Coach: Nick Bryant (12-10 here and overall)
Returning starters (O/D/K): 5/7/0
Remember these names: As running back/defensive back Johnny Cook (Sr., 5-11, 195) goes, so go the Tigers. It should help new quarterback Hayden Holland (Soph., 5-11, 175) to have Cook, who topped the 1,000-yard mark last season, and third-year fullback Derrick Sanders (Sr., 5-11, 190). It doesn't hurt that Cook, Holland and Sanders will operate behind tackle Austin Fults (Sr., 6-3, 330). If the quicker Holland falters, look for Josh Rhea (Jr., 6-0, 205), who hopes to make up for an injury-plagued 2010 season at quarterback, running back, linebacker or a combination of all three.
Will be a memorable year if: The Yellow Jackets can beat Marion County, South Pittsburg and Sequatchie County, something they've failed to do in the same season since Greg Brewer's 2000 team pulled off the feat. Beating Marion might be enough for some. Bryant likely would settle for a return to, and a win or two in, the playoffs.
Aug. 19 Marion County
Aug. 26 at South Pittsburg
Sept. 2 at Sequatchie County*
Sept. 9 Whitwell
Sept. 16 at Signal Mountain*
Sept. 30 Chattanooga Christian*
Oct. 7 at Upperman
Oct. 14 Bledsoe County*
Oct. 21 Grace Academy
Oct. 28 Notre Dame*
* District 7-AA game
At almost every District 7-AA stop, one of the first questions was about Grundy County.
"Is that running back back?"
The back in question is Johnny Cook and, yes, the 5-foot-9, 185-pounder has returned and hopes to improve on a 1,100-yard rushing season and the team's second straight playoff season under coach Nick Bryant.
"It might be hard to beat the last two seasons, but I'd like for us to make a run deep into the playoffs and I'd like to have another 1,000-yard season," he said.
Cook also had a wake-up call for all those offensive coordinators smirking at their defensive counterparts' discomfort.
"I had 88 tackles last year, and I'd surely like to break 100 this year," he said.
Grundy County, coming off back-to-back winning seasons for the first time since 2002-03, will try for a three-peat without Destin Nunley, Cook's backfield mate who graduated after accounting for 1,129 yards and 12 touchdowns.
"The linemen are always a key to a 1,000-yard season, but last year if teams began keying on me, Destin would take over," Cook said. "Destin's gone but we have Hayden Holland, who played a lot last year at receiver and at quarterback."
Holland can learn a lot from Cook, Bryant said.
"I remember our first year we were in a kicking practice and we had emphasized covering loose balls," the coach recalled. "The kick was 15 yards out of bounds and [Cook] runs out there and dives on it. That's the thing he brings to this team that fans don't get to see.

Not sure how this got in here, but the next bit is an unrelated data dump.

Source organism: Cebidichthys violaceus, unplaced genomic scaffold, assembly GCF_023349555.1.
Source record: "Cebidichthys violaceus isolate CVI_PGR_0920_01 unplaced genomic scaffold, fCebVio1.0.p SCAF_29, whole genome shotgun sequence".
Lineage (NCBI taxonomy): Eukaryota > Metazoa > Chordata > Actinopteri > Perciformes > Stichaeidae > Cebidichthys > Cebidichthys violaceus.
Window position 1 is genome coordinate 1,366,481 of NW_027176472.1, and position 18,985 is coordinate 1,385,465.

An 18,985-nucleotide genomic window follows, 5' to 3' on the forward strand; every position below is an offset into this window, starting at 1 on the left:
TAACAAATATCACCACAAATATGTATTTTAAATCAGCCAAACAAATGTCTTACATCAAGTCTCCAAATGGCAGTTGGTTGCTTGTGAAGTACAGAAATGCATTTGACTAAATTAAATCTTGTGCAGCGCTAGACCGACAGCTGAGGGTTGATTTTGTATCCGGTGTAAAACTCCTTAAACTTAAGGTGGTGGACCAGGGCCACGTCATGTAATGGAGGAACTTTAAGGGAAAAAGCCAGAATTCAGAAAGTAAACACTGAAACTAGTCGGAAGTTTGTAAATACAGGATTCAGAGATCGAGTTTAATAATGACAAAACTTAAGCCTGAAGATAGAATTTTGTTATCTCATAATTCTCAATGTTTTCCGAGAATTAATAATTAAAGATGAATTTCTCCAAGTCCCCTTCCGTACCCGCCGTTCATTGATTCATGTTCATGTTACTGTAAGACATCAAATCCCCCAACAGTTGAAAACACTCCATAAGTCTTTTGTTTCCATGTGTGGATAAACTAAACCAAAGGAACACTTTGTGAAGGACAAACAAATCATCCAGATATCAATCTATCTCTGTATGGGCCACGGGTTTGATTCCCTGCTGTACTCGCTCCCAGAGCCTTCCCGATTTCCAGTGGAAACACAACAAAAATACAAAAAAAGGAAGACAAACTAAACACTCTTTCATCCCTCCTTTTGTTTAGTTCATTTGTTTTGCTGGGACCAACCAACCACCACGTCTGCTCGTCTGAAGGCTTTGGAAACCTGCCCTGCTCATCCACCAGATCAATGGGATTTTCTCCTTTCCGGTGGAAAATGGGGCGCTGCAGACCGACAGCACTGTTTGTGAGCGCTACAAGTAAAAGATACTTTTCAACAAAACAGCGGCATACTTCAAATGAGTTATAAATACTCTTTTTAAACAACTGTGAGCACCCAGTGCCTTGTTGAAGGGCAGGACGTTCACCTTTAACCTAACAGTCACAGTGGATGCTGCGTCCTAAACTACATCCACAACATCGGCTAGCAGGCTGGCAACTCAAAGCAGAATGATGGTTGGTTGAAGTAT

"He doesn't do anything halfway or halfheartedly. He has become a great leader. Our kids see how hard he runs and how hard he attacks everything he does."
Cook said it had been a process of maturing since his freshman season.
"So much of it is learning and becoming a leader," he said. "I wanted to be a game-changer rather than a game player."
While Bryant is placing much of the offensive load on Cook, he won't be able to keep him off the field defensively.
"We will have to use his versatility in a lot of places, but that versatility is one of the things we love about him," Bryant said.
Grundy is likely to run a spread offense early and then go to the I-formation late in games.
"He'll go to work behind that line, and then late most defenses are worn down," Bryant said.
Sewanee is the only college program thus far to take notice of Cook's prowess on the field and in the classroom (3.85 GPA, 24 ACT), but others are likely to get on the bandwagon. While he'd like to play college football, his primary interest is in political science.
"If I go to Sewanee, that's what I'd like to major in and then become a lawyer," he said.
In his final season as Grundy's quarterback, Bryant and his 2000 teammates pulled off two rare feats for Yellow Jackets teams. They beat Marion County for the second straight year after ending a 15-year drought against the Warriors and also beat South Pittsburg and Sequatchie County.
"It was a great year. We won all the [Sequatchie] Valley games," Bryant said. "We lost to Bledsoe. I was out for three games with a torn MCL. My brother [Justin] took over at quarterback, and with him being a freshman our offense was somewhat limited."
It was a talented team that included linebacker Josh Brown, running back Zach Jones and offensive lineman Derrick Byars. The group was coached by Greg Brewer, now an assistant at Franklin County, and one of his assistants was Willie Childers, the principal now at Palmer Elementary.